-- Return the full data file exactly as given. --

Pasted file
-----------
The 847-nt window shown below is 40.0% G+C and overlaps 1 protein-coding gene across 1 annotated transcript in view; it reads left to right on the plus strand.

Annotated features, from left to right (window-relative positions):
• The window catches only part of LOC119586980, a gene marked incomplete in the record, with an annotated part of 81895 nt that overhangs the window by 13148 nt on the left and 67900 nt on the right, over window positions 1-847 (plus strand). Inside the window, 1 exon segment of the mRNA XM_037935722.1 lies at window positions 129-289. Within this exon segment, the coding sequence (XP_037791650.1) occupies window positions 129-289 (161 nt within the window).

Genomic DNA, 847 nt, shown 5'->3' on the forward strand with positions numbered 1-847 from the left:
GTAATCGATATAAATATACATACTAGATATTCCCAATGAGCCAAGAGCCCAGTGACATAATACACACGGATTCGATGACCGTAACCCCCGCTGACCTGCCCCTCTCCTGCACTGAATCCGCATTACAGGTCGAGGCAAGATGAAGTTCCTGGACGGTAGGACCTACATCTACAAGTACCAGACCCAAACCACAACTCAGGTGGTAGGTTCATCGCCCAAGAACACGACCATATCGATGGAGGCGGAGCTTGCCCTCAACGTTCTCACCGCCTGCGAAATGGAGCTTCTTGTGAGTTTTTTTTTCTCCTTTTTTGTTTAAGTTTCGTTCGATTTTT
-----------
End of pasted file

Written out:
The 847-nt window shown below is 40.0% G+C and overlaps 1 protein-coding gene across 1 annotated transcript in view; it reads left to right on the plus strand.

Annotated features, from left to right (window-relative positions):
• The window catches only part of LOC119586980, a gene marked incomplete in the record, with an annotated part of 81895 nt that overhangs the window by 13148 nt on the left and 67900 nt on the right, over window positions 1-847 (plus strand). Inside the window, 1 exon segment of the mRNA XM_037935722.1 lies at window positions 129-289. Within this exon segment, the coding sequence (XP_037791650.1) occupies window positions 129-289 (161 nt within the window).

Genomic DNA, 847 nt, shown 5'->3' on the forward strand with positions numbered 1-847 from the left:
GTAATCGATATAAATATACATACTAGATATTCCCAATGAGCCAAGAGCCCAGTGACATAATACACACGGATTCGATGACCGTAACCCCCGCTGACCTGCCCCTCTCCTGCACTGAATCCGCATTACAGGTCGAGGCAAGATGAAGTTCCTGGACGGTAGGACCTACATCTACAAGTACCAGACCCAAACCACAACTCAGGTGGTAGGTTCATCGCCCAAGAACACGACCATATCGATGGAGGCGGAGCTTGCCCTCAACGTTCTCACCGCCTGCGAAATGGAGCTTCTTGTGAGTTTTTTTTTCTCCTTTTTTGTTTAAGTTTCGTTCGATTTTT